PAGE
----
We all develop our own deposition style, but there are certain basic tools that every lawyer should have in his or her repertoire. Here are 10 examination techniques to consider adding to your tool belt before your next deposition.
- Outline areas of inquiry. For particularly important issues, write out the questions in advance. Understanding the objectives of the particular deposition and the material to be covered—and predicting how the deponent’s testimony might be used in motions, settlement discussions, and trial—helps focus the examination.
- Ask about ability to testify at the outset. For example, ask if the deponent has taken medication, feels ill or fatigued, or has any other problem, including recent alcohol or prescription or other drug use, that would affect the ability to recollect or to testify accurately. Ask whether the deponent speaks and understands English. These questions protect the record so that the deponent can’t later use these problems to explain away unfavorable testimony.
- Learn about the deponent. Research the deponent in publicly accessible sources and databases, as well as talking with the client and others who know the deponent and can share background information before the deposition.
- Use a productive tone. Consider the tone or style that might make the deposition most productive. For example, firmness may be appropriate with a witness who is likely to be hostile or recalcitrant. An accommodating manner may work well with a witness who will open up to that approach or with a friendly witness. Be ready to change your tone during the deposition if needed.
- Consider strategic order of examination. It’s often good to begin with general questions. If possible, ask questions that allow the deponent to “tell the story of what happened next.” This approach may demonstrate inconsistencies in the deponent’s testimony when you later return to specific areas, e.g., when asking the deponent about particular exhibits.
- Ask about document review and preparation. Ask whether the deponent reviewed any documents or discussed the case with anyone before the deposition. The response may lead to fruitful areas of discovery, especially if a nonparty deponent has reviewed the matter extensively with defending counsel, because no privilege protects such conversations from discovery.
- Never needlessly embarrass deponent. Not only is such conduct unethical (ABA Model Rules of Prof Cond 4.4), it’s unproductive and sanctionable. See CCP §2023.010(c). When potentially embarrassing questions are relevant to the issues in the case, however, you have an obligation to pursue them.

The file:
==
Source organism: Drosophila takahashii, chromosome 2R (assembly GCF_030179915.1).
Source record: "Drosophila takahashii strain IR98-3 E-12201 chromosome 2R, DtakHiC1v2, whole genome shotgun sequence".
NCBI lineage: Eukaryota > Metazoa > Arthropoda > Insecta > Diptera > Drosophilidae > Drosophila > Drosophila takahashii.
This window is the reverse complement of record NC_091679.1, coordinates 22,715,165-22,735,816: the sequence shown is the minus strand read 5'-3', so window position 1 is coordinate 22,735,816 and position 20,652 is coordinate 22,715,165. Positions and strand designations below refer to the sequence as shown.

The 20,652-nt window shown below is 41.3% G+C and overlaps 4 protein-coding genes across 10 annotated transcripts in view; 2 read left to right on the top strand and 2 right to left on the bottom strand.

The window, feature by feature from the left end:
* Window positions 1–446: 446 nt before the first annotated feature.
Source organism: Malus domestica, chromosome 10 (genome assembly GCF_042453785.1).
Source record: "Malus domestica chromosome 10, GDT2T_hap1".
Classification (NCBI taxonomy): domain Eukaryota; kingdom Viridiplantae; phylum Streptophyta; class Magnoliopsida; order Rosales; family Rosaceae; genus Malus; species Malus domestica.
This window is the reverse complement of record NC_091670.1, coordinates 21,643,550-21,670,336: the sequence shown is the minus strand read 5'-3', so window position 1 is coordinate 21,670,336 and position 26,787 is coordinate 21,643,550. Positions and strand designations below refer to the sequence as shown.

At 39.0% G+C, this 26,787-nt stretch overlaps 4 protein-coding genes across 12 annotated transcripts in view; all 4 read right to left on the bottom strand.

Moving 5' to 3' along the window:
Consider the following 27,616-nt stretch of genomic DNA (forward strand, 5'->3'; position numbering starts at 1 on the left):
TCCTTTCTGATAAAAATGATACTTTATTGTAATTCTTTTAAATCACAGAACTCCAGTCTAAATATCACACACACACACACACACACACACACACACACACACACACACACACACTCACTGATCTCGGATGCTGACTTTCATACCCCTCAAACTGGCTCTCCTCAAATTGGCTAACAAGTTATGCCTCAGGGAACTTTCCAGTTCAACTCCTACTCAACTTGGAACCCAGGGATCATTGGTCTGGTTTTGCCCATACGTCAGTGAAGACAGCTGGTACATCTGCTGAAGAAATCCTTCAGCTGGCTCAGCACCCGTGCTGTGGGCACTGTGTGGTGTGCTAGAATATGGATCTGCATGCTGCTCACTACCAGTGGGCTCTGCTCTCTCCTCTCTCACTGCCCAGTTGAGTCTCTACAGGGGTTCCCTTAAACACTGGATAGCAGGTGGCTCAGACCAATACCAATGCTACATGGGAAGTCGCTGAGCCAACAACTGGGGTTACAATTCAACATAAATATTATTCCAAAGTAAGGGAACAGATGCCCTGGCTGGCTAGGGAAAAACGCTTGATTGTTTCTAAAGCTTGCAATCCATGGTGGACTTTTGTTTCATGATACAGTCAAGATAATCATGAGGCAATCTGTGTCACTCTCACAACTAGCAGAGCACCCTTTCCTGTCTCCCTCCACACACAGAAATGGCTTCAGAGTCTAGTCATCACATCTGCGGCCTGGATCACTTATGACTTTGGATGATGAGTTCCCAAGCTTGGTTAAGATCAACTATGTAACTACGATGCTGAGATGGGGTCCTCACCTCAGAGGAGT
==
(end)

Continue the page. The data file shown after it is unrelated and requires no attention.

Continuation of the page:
- Ensure that questions are answered. If the deponent doesn’t recall information with precision, you’re entitled to the deponent’s best recollection. The record should show your insistence on an answer in order to compel discovery and seek sanctions under CCP §2025.480.
- Never argue. Don’t argue with opposing counsel or the witness. Doing so wastes time, lengthens the transcript (increasing the deposition expense), may appear unprofessional or qualify as sanctionable conduct on the record, and could unnecessarily educate the opponent on the theory of the case, important issues, and your client’s general strategy.
- Don’t feel compelled to ask every possible question. Sometimes it’s better not to ask a key question at deposition, e.g., there may be an important document you prefer to save for impeachment at trial and deposition examination might prepare the witness to defuse that later impeachment effort. Balance the desire to surprise the witness at trial against the risk that you will be surprised by not knowing the witness’ testimony before trial.
Keep focused on the big picture of your client’s interests during every depo examination. Because most cases settle, establishing and maintaining a respectful relationship with the opposing side will increase the probability of good faith negotiations and advance your case objectives.
Want more details on each of these tools? Check out CEB’s California Civil Discovery Practice, chapter 6. And for step-by-step procedures from planning the deposition to taking it and using it at trial, turn to CEB’s Handling Depositions.
Related CEB blog posts:
- What To Expect When You’re Expecting a Deposition: A Checklist for Preparing the Deponent
- Questioning at Trial Versus at Depositions
- 5 Ways to Defeat Deposition Abuse
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